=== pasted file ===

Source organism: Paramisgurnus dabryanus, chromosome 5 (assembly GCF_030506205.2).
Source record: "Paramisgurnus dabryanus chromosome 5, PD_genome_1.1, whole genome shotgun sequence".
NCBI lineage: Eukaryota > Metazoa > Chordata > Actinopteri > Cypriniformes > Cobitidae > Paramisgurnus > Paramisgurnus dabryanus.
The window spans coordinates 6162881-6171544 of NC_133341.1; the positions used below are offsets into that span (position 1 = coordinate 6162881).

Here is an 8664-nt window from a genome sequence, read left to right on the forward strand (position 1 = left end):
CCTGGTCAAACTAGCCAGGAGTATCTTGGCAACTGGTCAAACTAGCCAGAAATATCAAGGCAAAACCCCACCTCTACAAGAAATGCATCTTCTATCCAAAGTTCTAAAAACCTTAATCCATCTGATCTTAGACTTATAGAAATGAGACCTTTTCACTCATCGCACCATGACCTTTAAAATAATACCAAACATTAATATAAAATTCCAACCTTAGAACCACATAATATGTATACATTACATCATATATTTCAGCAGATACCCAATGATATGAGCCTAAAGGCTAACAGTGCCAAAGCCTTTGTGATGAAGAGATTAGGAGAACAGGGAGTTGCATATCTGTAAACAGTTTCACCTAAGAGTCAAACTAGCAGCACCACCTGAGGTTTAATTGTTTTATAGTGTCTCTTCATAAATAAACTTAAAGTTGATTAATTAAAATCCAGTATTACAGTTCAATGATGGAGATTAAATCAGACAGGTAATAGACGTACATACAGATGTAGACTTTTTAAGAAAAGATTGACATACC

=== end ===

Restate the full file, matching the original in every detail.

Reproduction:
Source organism: Paramisgurnus dabryanus, chromosome 5 (assembly GCF_030506205.2).
Source record: "Paramisgurnus dabryanus chromosome 5, PD_genome_1.1, whole genome shotgun sequence".
NCBI lineage: Eukaryota > Metazoa > Chordata > Actinopteri > Cypriniformes > Cobitidae > Paramisgurnus > Paramisgurnus dabryanus.
The window spans coordinates 6162881-6171544 of NC_133341.1; the positions used below are offsets into that span (position 1 = coordinate 6162881).

Here is an 8664-nt window from a genome sequence, read left to right on the forward strand (position 1 = left end):
CCTGGTCAAACTAGCCAGGAGTATCTTGGCAACTGGTCAAACTAGCCAGAAATATCAAGGCAAAACCCCACCTCTACAAGAAATGCATCTTCTATCCAAAGTTCTAAAAACCTTAATCCATCTGATCTTAGACTTATAGAAATGAGACCTTTTCACTCATCGCACCATGACCTTTAAAATAATACCAAACATTAATATAAAATTCCAACCTTAGAACCACATAATATGTATACATTACATCATATATTTCAGCAGATACCCAATGATATGAGCCTAAAGGCTAACAGTGCCAAAGCCTTTGTGATGAAGAGATTAGGAGAACAGGGAGTTGCATATCTGTAAACAGTTTCACCTAAGAGTCAAACTAGCAGCACCACCTGAGGTTTAATTGTTTTATAGTGTCTCTTCATAAATAAACTTAAAGTTGATTAATTAAAATCCAGTATTACAGTTCAATGATGGAGATTAAATCAGACAGGTAATAGACGTACATACAGATGTAGACTTTTTAAGAAAAGATTGACATACC